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Vegetable Semiconductors

Discussion in 'Electronic Design' started by Paul Burke, Aug 10, 2006.

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  1. Paul Burke

    Paul Burke Guest

    While looking for something else entirely, I came across this:

    "The same group at Digital that brought us the world's fastest
    microprocessor has also developed the world's only known light-emitting
    horseradish rectifier. (Horseradish rectifers in general are uncommon,
    let alone light-emitting ones.) Read on:

    Dr. Chudobiak,

    I would like to direct your attention to a description of an
    experiment I conducted with colleagues at Digital Semiconductor a few
    years ago. We constructed a light emitting "diode" of sorts from a
    sample of horseradish kim-chi. It rectified. It emitted light. It
    emitted a stench that could raise the dead.

    Matt Reilly (Ph.D.)
    Principal Hardware Engineer
    Alpha Products Group
    Digital Semiconductor

    More details at the Official Vegetable Semiconductor Page."

    Sadly, the link is broken, and a quick Google elicits nothing of
    relevance. Anyone know anything about this potentially important technology?

    Paul Burke
  2. It's a version of applying ***US 120 V mains*** to electrodes inserted
    in a courgette. You get light (coloured) and smoke, with fizzing noises
    and small explosions.

    DON'T try this with European mains.
  3. Georg Acher

    Georg Acher Guest

    Why? This is a popular party trick and school experiment (done by the teacher of
    course). It works very well with pickles (green light) and sausages (yellow
    light and very ugly smell). The sausage light should be done in free air anyway,
    as some types like to explode ;-)
  4. European mains produces a large enough current to cause really energetic
    explosions, enough to cause injury, particularly to eyes. The
    electrolysed vegetable has negative resistance, so the current is
    usually large enough to cause the fuse or circuit breaker to operate.
    That may be OK with sissy Continental 6 A supplies, (;-) but in UK we
    have 13 A supplies, making a BIG bang more likely.
  5. Sjouke Burry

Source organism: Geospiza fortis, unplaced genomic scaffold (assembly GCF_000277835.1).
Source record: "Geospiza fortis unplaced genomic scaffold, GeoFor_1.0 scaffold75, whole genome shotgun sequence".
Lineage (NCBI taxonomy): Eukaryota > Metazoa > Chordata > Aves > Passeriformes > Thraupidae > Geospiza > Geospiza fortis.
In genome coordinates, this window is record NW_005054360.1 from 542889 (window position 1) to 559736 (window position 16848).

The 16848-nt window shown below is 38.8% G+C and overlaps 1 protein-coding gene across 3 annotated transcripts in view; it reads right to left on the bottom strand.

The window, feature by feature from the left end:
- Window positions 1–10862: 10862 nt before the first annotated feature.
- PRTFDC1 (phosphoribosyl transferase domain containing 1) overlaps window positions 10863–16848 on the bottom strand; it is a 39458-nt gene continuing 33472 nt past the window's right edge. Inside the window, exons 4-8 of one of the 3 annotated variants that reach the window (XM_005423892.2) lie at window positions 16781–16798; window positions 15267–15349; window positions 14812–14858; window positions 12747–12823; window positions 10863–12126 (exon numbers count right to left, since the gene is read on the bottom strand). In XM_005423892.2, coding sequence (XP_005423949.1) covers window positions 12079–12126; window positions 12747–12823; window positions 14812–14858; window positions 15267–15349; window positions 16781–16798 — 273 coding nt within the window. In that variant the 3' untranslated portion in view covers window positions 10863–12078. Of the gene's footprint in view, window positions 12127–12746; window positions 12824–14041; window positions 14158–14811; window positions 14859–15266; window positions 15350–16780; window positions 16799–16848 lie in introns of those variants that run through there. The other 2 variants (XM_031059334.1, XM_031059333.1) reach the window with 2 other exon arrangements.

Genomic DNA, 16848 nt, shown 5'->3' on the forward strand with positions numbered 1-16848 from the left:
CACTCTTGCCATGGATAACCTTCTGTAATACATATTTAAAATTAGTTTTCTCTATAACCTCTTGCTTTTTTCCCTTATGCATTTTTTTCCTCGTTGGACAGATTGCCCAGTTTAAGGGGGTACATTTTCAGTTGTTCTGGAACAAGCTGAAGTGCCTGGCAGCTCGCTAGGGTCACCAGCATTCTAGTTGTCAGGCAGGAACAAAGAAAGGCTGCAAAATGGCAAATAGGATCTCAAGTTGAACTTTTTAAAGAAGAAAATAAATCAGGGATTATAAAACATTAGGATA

Sjouke Burry Guest

    Hmm, when I was young, :) ,EU mains worked well,thankyou.
    You can use orange peels, potatos,etc. and it left
    a nice carbon trail as well.
    If you have enough brains, you dont even get
    electrocuted. ;)
    When I "found" a nice radio mains transformer with 500
    volt on it, it worked even better........
    Aint we having a nice occupation???
  6. The sausage we did (240VAC) just cooked nicely.
    No light, burning or explosion.

  7. A 60 W filament lamp in series helps to keep things under control.
  8. I suppose it also helps if the expt is stopped when the sausage is cooked.

  9. t.hoehler

    t.hoehler Guest

    What type of electrodes do you use to cook the sausage if you want to eat it
    afterwards? I remember the HotDogger we had as a kid in the sixties, the hot
    dogs tasted like shit, IIRC. The other kids never seemed to care, but I
    couldn't stomach them. The ends of the dog were the worst, so I suppose it
    was some sort of migration of electrode material into the dog that made it
    taste so bad.
  10. We did it with a couple of stainless steel forks stuck into the ends of
    the sausage and then connected with croc clips to a mains cable.

  11. Not copper or aluminium, for sure! Carbon? Iron (skewers)?
  12. Stainless steel contains chromium. Not good for you in more than minute
  13. That should only be a problem with DC.
    Otherwise it's just hot stainless steel - and not much hotter than
    boiling fat.

  14. Guest

    Guest Guest

    13A is it? I don't there is a mains line in any house in the USA that is
    less than 15A.
  15. Jim Thompson

    Jim Thompson Guest

    Here in AZ, you can have 50A circuits for clothes dryers and electric
    ovens and stove-tops... and 100A for air conditioning.

    ...Jim Thompson
  16. Yes, but that's at 120 V, not 230 V. It matters - a lot.
  17. With the potential gradients, current densities and unstable active
    compounds produced by the electrolysis, I wouldn't advise you to count
    on that.
  18. Guest

    Guest Guest

    Yep.. the minimum circuit is a 15A circuit. 20A are common for any power
    hungry rooms (kitchen, etc.). 30-50A are normal for dryers, stoves, water
    heaters, etc. 100A certainly isn't common for AC here in Michigan, but it
    isn't unheard of.
  19. Guest

    Guest Guest

    For killing you... doubtful. It takes nowhere near 120V, much less 230V to
    kill you. They will both cook you if you aren't careful.
  20. Guest

    Only if your the hot dog.

    When I was doing my apprenticeship. the Broadcast Engineer I worked
    with would detune the x-miter. he had a plate over a section of the
    x-mittion line. used it as a coffee cup warmer. worked great.

    Rick / N4NKR
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